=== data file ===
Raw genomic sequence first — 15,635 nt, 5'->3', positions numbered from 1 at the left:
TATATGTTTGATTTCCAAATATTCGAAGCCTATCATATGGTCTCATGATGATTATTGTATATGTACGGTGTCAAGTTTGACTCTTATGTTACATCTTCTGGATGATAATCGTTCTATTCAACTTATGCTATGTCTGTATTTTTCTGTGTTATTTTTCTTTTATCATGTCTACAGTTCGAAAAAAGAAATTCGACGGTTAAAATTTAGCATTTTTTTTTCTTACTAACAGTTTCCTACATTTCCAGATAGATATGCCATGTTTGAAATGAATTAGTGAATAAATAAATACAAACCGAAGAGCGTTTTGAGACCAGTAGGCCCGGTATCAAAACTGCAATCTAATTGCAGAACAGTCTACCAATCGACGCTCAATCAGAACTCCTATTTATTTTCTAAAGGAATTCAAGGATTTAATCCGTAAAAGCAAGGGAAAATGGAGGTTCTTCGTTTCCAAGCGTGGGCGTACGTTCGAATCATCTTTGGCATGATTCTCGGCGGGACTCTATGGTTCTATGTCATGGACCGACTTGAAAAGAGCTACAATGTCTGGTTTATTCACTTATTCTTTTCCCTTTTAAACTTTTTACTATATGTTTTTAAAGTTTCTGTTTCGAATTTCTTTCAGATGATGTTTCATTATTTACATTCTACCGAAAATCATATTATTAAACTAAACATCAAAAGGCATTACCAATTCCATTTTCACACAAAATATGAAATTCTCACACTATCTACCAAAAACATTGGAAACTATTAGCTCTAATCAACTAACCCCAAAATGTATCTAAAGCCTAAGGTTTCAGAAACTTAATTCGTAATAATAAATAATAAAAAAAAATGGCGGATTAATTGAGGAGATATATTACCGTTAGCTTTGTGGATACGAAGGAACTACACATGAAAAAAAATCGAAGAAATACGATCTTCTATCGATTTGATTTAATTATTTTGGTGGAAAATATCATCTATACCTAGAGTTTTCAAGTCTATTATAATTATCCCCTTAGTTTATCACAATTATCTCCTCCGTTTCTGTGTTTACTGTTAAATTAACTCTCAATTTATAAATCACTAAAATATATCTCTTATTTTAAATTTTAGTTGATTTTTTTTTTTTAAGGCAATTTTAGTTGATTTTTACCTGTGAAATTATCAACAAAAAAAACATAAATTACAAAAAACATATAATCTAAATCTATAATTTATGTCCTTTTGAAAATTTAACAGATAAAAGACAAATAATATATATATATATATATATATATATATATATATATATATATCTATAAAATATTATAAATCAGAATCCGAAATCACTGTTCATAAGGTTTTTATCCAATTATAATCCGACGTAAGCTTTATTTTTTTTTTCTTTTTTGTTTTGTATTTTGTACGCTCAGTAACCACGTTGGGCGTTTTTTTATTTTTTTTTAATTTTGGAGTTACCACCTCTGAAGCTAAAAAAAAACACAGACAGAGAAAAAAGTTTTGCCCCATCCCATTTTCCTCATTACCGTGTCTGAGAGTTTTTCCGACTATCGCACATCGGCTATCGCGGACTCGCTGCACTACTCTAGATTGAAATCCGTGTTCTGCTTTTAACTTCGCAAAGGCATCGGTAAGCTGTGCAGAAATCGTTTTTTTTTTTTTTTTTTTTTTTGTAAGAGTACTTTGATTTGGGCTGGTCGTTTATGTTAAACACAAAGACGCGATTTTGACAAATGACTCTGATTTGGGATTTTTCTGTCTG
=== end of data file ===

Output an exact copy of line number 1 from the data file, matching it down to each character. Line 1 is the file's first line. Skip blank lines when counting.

Raw genomic sequence first — 15,635 nt, 5'->3', positions numbered from 1 at the left: